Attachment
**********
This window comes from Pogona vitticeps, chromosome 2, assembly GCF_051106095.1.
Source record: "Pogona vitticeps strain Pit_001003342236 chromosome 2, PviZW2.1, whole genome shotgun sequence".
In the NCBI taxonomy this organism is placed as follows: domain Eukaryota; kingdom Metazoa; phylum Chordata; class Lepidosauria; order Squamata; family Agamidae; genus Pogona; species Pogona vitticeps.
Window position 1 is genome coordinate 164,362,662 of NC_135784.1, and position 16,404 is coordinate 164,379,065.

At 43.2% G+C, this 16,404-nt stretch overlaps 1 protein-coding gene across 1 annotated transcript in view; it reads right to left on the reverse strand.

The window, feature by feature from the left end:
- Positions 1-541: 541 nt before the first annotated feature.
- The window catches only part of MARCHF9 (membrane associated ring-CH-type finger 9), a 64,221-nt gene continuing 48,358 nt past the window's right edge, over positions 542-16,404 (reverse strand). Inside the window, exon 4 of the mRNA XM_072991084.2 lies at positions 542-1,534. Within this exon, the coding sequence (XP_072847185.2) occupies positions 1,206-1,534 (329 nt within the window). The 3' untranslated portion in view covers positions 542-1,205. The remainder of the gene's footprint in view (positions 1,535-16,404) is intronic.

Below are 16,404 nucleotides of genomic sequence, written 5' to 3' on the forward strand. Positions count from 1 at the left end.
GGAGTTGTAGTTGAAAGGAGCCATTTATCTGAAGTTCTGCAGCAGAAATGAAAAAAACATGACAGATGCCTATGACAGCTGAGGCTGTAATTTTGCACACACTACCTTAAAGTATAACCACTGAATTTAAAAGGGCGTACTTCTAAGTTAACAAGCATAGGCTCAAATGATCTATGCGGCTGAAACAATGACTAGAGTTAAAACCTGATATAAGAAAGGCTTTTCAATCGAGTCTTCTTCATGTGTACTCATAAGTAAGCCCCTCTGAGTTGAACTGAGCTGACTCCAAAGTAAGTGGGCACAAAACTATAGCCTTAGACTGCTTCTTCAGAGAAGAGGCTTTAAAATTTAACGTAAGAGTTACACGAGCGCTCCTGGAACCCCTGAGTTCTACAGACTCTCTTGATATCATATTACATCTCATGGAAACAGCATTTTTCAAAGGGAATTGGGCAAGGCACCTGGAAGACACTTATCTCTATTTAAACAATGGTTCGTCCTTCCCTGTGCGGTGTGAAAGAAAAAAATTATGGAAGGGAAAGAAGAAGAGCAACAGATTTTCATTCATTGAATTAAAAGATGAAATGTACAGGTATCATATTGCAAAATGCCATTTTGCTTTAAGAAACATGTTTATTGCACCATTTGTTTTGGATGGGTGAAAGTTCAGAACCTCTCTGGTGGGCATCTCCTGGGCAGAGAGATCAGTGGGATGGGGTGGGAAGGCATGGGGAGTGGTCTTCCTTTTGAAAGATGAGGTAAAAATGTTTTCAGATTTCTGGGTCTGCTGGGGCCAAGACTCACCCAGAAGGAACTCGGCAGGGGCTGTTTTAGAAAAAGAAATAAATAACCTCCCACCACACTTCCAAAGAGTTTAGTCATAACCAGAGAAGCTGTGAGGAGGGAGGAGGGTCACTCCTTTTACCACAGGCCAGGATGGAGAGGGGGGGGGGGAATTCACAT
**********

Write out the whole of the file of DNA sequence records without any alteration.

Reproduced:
This window comes from Pogona vitticeps, chromosome 2, assembly GCF_051106095.1.
Source record: "Pogona vitticeps strain Pit_001003342236 chromosome 2, PviZW2.1, whole genome shotgun sequence".
In the NCBI taxonomy this organism is placed as follows: domain Eukaryota; kingdom Metazoa; phylum Chordata; class Lepidosauria; order Squamata; family Agamidae; genus Pogona; species Pogona vitticeps.
Window position 1 is genome coordinate 164,362,662 of NC_135784.1, and position 16,404 is coordinate 164,379,065.

At 43.2% G+C, this 16,404-nt stretch overlaps 1 protein-coding gene across 1 annotated transcript in view; it reads right to left on the reverse strand.

The window, feature by feature from the left end:
- Positions 1-541: 541 nt before the first annotated feature.
- The window catches only part of MARCHF9 (membrane associated ring-CH-type finger 9), a 64,221-nt gene continuing 48,358 nt past the window's right edge, over positions 542-16,404 (reverse strand). Inside the window, exon 4 of the mRNA XM_072991084.2 lies at positions 542-1,534. Within this exon, the coding sequence (XP_072847185.2) occupies positions 1,206-1,534 (329 nt within the window). The 3' untranslated portion in view covers positions 542-1,205. The remainder of the gene's footprint in view (positions 1,535-16,404) is intronic.

Below are 16,404 nucleotides of genomic sequence, written 5' to 3' on the forward strand. Positions count from 1 at the left end.
GGAGTTGTAGTTGAAAGGAGCCATTTATCTGAAGTTCTGCAGCAGAAATGAAAAAAACATGACAGATGCCTATGACAGCTGAGGCTGTAATTTTGCACACACTACCTTAAAGTATAACCACTGAATTTAAAAGGGCGTACTTCTAAGTTAACAAGCATAGGCTCAAATGATCTATGCGGCTGAAACAATGACTAGAGTTAAAACCTGATATAAGAAAGGCTTTTCAATCGAGTCTTCTTCATGTGTACTCATAAGTAAGCCCCTCTGAGTTGAACTGAGCTGACTCCAAAGTAAGTGGGCACAAAACTATAGCCTTAGACTGCTTCTTCAGAGAAGAGGCTTTAAAATTTAACGTAAGAGTTACACGAGCGCTCCTGGAACCCCTGAGTTCTACAGACTCTCTTGATATCATATTACATCTCATGGAAACAGCATTTTTCAAAGGGAATTGGGCAAGGCACCTGGAAGACACTTATCTCTATTTAAACAATGGTTCGTCCTTCCCTGTGCGGTGTGAAAGAAAAAAATTATGGAAGGGAAAGAAGAAGAGCAACAGATTTTCATTCATTGAATTAAAAGATGAAATGTACAGGTATCATATTGCAAAATGCCATTTTGCTTTAAGAAACATGTTTATTGCACCATTTGTTTTGGATGGGTGAAAGTTCAGAACCTCTCTGGTGGGCATCTCCTGGGCAGAGAGATCAGTGGGATGGGGTGGGAAGGCATGGGGAGTGGTCTTCCTTTTGAAAGATGAGGTAAAAATGTTTTCAGATTTCTGGGTCTGCTGGGGCCAAGACTCACCCAGAAGGAACTCGGCAGGGGCTGTTTTAGAAAAAGAAATAAATAACCTCCCACCACACTTCCAAAGAGTTTAGTCATAACCAGAGAAGCTGTGAGGAGGGAGGAGGGTCACTCCTTTTACCACAGGCCAGGATGGAGAGGGGGGGGGGGAATTCACAT